5. Shelly

    We just got back from 3 weeks in Europe. We visited both London and Paris. 6 months out I’d start seriously looking at airfare. We booked our airfare about 5 months in advance. You just have to know what a good price is and then when you find that price, jump on it. I did quite a bit of searching and then went to the airlines website and booked directly with them.

    You could also start looking at hotels. Many of the popular low cost places fill up quickly. The Rick Steves website and are 2 of the best sites to find hotel accomodations. I’m not sure how long you are going for, but if you’ll be staying at least a week or so in each location you should check into renting apartments. They are much cheaper and you’ll be able to do some cooking in your apt. and save lots of money.

    London and Paris are both very expensive. In London we ate lunches at Pret a Mangers – they are all over the place and have pre-made sandwiches and salads. The food is actually good and not too expensive. We usually took it outside and ate in the a nearby park and one day ate on the steps in Trafalgar Square.

    In Paris everything is small and costs twice as much. By going to a deli type place or grocery store you can pick up stuff for a picnic (cheese, fruit and crackers) and eat it outside (on the Champs de Mars in front of the Eiffel Tower is a great setting)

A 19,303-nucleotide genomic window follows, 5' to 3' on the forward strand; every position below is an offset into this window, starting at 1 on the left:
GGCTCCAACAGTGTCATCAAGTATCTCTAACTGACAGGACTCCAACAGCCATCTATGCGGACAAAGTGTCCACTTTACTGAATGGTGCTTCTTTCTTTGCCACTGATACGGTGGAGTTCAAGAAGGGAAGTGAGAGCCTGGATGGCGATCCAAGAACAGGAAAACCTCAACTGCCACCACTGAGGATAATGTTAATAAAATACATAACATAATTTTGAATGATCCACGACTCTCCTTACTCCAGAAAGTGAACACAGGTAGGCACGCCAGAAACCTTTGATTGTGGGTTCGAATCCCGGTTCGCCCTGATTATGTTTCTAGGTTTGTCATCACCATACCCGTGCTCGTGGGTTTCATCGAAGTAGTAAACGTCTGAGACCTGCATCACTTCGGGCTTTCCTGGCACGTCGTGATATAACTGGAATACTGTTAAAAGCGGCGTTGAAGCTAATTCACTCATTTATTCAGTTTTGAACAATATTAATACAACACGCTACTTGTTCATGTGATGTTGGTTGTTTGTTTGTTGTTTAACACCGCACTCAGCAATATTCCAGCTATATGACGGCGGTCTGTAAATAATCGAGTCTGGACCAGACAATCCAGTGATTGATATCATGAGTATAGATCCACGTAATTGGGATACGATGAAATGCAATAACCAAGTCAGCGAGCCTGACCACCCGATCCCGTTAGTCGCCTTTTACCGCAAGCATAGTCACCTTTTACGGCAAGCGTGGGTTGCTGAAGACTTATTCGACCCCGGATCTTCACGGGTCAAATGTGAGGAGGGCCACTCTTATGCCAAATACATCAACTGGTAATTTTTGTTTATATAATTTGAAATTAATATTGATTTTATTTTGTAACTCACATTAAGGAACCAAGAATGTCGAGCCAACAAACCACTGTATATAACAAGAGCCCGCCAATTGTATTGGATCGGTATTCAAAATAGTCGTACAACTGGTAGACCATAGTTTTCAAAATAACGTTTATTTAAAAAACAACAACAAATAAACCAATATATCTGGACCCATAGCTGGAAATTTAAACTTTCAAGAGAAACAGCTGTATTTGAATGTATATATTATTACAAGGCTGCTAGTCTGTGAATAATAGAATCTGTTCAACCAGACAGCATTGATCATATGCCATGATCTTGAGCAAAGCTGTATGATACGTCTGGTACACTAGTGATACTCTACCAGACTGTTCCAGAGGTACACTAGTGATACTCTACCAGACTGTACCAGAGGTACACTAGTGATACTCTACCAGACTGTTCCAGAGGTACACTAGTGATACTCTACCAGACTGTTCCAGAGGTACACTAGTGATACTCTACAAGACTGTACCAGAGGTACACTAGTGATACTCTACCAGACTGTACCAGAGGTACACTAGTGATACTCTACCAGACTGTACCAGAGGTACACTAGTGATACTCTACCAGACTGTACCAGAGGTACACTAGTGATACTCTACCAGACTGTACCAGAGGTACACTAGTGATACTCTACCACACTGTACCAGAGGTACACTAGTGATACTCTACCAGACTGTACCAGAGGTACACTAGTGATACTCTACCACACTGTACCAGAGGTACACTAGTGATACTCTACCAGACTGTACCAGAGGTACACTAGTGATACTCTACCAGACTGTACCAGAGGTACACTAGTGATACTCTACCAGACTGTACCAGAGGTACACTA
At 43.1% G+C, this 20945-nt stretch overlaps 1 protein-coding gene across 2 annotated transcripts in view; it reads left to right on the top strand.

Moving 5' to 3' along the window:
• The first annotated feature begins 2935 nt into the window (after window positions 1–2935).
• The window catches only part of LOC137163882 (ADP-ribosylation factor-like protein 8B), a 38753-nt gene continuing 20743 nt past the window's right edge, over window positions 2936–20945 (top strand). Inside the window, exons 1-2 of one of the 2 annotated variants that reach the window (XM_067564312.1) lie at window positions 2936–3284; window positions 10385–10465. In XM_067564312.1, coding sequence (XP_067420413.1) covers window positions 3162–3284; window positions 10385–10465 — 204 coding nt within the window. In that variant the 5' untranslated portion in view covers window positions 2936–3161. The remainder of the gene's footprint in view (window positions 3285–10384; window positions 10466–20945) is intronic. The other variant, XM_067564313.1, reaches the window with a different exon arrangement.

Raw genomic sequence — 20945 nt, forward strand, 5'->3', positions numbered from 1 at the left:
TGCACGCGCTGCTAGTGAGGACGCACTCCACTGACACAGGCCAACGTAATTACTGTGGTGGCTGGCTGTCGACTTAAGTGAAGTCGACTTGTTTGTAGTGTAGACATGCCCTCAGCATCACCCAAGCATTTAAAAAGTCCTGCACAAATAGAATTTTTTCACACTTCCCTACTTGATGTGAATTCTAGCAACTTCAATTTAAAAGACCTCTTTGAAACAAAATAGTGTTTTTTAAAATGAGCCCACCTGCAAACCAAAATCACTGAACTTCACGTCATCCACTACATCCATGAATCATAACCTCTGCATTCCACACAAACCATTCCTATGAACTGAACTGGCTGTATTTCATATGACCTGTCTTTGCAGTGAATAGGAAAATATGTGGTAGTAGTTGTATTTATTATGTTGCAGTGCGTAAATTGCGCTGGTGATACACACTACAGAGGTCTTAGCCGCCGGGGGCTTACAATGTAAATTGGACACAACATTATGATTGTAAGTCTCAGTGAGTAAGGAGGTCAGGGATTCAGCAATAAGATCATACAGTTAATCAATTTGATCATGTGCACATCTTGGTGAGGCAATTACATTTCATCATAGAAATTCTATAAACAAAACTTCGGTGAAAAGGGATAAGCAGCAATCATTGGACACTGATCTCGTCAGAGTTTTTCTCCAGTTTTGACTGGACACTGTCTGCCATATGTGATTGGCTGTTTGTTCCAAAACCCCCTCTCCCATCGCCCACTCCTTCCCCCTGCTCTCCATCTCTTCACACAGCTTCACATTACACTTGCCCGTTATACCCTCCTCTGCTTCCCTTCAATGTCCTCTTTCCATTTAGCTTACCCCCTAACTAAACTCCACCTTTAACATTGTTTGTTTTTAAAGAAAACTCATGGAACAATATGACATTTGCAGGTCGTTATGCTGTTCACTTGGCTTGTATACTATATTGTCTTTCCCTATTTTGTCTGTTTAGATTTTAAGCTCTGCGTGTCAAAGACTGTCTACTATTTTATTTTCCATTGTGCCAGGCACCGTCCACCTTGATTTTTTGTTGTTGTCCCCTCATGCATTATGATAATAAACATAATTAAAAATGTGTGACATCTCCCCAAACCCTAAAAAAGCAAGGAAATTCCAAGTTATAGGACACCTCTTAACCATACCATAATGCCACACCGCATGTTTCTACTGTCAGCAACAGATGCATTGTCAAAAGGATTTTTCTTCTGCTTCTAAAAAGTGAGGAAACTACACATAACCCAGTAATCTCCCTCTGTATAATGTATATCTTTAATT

As for guidebooks – if you haven’t picked up Rick Steves Introduction to Europe 101, I would suggest reading it. You can get it at your local library. Then go to his website and ask lots of questions. There are many experts there that can help you out. I purchase his Best of Europe book as well and then cut out the cities that we visited and brought it with us. He has great ideas on walking tours you can do on your own, places to eat, etc. One really great tip he gave us was a short cut out of the Sistine Chapel in the Vatican to get into St. Peter’s Basilica without having to wait in another line.